THE FACTS

The facts of the case as submitted by the applicant may be summarised
as follows:

The applicant is a British subject born in London in 1938. He normally
resides in S., Essex, but is presently held in the Prison St. G. in
Brussels.

According to the applicant's statements and the documents supporting
him, he is a greengrocer who, in April 1970 travelled to Belgium with
two friends, MM. R. and D. The tree men left England on .. April and
arrived in Belgium two days later, having passed through France. The
applicant at once returned to England for business reasons and flew
back to Belgium on .. April. On .. April, while in the company of Mr.
D., he was arrested by the police. He then discovered that Mr. R. had
already been arrested and that all three were suspected of being
involved in the distribution of forged dollar notes.

The applicant claims that he was interviewed by an examining magistrate
who was hostile and appeared to be biased against him. The magistrate
asked the applicant to sign a statement written in Flemish without the
presence of a lawyer or consul.

A formal warrant of arrest was issued on .. April and renewed and
confirmed on .. April and again on .. May 1970. On the latter two
occasions, the charge was formally translated for the applicant's
benefit in the presence of his lawyer. On .. June the applicant
received a formal indictment written in Flemish. He states that the
charges set out in the indictment were not fully explained to him and
that he was never certain of their exact nature. He has supplied a copy
of this document which bears no indication that it was translated for
him.

The trial was held at Bruges on .. June and the three men were, in
fact, charged with the possession of forged banknotes and with having
uttered a forged note on .. April. At the trial, the direct questions
to the defendants were translated but other parts of the proceedings
were not translated. The applicant thought that defamatory remarks were
being made about him but he has never been able to confirm this. The
applicant was acquitted on the charge of uttering but convicted on the
charge of possession. His friends were convicted on both charges. He
was sentenced to three years imprisonment.

He appealed to the Court of Appeal at Ghent on .. September 1970. The
appeal was dismissed. The applicant has not stated exact
grounds for the appeal, which was left in the hands of his Belgian
lawyer. He states that he has no documents relating to this appeal. It
does appear that he wrote to his lawyer on 20 July 1970 complaining
about the lack of translation.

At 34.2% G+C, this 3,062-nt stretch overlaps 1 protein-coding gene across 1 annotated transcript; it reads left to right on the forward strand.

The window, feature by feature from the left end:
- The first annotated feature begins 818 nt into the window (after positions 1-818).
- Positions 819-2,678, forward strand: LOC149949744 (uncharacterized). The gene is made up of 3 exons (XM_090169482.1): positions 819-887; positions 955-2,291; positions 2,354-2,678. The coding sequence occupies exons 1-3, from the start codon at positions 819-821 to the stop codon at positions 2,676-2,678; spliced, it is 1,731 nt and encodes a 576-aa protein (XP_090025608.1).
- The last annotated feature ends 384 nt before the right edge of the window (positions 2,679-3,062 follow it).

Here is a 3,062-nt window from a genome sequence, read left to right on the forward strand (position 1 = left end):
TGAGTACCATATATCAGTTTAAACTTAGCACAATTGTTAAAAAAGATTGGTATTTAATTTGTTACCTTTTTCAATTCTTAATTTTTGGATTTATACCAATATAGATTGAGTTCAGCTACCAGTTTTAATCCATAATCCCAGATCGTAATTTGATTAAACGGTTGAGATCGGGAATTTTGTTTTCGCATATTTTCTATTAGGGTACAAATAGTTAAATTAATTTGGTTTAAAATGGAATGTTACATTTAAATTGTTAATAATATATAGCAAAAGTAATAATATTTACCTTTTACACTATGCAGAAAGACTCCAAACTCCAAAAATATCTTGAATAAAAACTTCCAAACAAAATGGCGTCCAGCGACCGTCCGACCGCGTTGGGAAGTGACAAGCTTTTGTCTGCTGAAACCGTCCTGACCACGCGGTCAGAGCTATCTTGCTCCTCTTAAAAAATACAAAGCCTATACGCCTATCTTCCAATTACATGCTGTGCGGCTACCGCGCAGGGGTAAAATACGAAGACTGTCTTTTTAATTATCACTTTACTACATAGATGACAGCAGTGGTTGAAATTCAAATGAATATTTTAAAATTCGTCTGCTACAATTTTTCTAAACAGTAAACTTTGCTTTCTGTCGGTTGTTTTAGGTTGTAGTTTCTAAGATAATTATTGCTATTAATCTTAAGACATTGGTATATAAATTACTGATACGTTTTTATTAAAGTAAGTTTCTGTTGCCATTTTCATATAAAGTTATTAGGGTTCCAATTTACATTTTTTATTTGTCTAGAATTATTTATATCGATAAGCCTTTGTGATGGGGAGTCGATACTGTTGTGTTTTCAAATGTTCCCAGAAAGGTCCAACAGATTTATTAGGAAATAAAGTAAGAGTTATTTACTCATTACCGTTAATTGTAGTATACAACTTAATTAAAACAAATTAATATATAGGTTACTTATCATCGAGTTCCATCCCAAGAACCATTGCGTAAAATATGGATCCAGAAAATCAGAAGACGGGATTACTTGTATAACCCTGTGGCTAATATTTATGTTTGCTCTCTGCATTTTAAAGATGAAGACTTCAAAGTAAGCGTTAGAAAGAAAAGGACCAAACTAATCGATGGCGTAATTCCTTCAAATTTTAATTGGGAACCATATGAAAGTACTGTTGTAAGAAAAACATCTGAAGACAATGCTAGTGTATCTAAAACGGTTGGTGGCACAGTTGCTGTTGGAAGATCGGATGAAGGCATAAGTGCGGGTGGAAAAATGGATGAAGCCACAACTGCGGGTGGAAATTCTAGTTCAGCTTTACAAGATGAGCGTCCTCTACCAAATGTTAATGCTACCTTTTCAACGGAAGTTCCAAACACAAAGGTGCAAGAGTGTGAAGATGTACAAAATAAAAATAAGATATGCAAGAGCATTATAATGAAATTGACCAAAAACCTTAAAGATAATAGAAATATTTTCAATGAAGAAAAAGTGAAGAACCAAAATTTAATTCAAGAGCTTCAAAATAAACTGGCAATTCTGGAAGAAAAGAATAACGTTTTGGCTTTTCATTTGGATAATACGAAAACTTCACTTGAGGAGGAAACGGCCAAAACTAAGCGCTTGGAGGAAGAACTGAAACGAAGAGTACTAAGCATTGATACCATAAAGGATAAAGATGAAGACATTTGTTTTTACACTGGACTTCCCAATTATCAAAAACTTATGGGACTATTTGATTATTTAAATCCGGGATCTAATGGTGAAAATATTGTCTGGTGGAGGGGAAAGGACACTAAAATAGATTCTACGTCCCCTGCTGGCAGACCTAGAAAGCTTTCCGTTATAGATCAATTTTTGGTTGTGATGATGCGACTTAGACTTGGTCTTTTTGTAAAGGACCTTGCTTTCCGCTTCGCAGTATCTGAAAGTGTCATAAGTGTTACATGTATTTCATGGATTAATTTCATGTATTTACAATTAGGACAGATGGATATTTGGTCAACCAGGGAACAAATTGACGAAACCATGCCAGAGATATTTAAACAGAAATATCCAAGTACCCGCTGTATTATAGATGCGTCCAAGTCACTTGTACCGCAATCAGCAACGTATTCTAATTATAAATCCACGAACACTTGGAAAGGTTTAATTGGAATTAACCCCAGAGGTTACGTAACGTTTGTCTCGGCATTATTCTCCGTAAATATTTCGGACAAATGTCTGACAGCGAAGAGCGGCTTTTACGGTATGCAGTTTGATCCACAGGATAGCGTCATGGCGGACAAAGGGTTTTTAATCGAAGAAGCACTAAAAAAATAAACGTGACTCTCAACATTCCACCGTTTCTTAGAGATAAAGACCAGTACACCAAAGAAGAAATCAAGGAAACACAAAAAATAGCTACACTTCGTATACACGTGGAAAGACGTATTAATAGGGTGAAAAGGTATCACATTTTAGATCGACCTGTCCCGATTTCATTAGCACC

He applied, by way of cassation proceedings, to the Supreme Court to
nullify his conviction but was informed on .. March 1971 that the
application had been refused on .. February.

The applicant also states that the conditions of his imprisonment are
unsatisfactory. He claims that because he is not a Belgian he is kept
in a remand prison where there are no proper facilities for work or
recreation. He states that he spends most of his time in solitary
confinement and that he has been given no translation of the Prison
Rules. The authorities were most un-co-operative when his mother
travelled from England to visit him and were reluctant to allow her to
see him. The applicant wished to be moved to another prison at Ostend
so that his wife can visit him.

Complaints

The applicant complains that he has been convicted, on circumstantial
evidence, of a crime of which he is innocent. He complains that the
indictment was not translated to him, that only direct questions were
translated during the trial and that during his subsequent imprisonment
he has been kept in solitary confinement and that contact with his
family has been difficult. He alleges violations of Article 5 and 6 of
the Convention.

THE LAW

1.   The applicant has complained of the conditions of his
imprisonment. The Commission has examined the applicant's complaints
as they have been submitted by him. However, after considering the
conditions as a whole, the Commission finds that they do not generally
disclose any appearance of a violation of the rights and freedoms set
forth in the Convention.

It follows that this part of the application is as a whole manifestly
ill-founded within the meaning of Article 27, paragraph (2)
(Art. 27-2), of the Convention.

2.   The applicant has complained that he has been convicted on
circumstantial evidence of a crime of which he is innocent. He
complains that the indictment was not translated for him, and that only
direct questions were translated during the trial. The Commission
considers that these complaints may give rise to a question under
Articles 5 and 6 (Art. 5, 6) of the Convention. The Commission finds
that an examination of the file at the present stage does not give the
information required for determining the question of admissibility. The
Commission notes that it is not clear whether the question of
translation facilities was raised during the applicant's appeals but
that he is no longer in contact with his lawyer and that he may be put
to expense if requested to submit court decisions. The Commission
therefore decides, in accordance with Rule 45, 3 (b) of its Rules of
Procedure, to give notice of these complaints to the Government of
Belgium and to invite the Government to submit its observations on the
question of admissibility. In the meanwhile, the Commission decides to
adjourn its examination of this part of the application.

For these reasons, the Commission

1.   Declares inadmissible the applicant's complaints set out in the
last paragraph of the statement of facts.

2.   Decides to adjourn its examination of the applicant's other
complaints.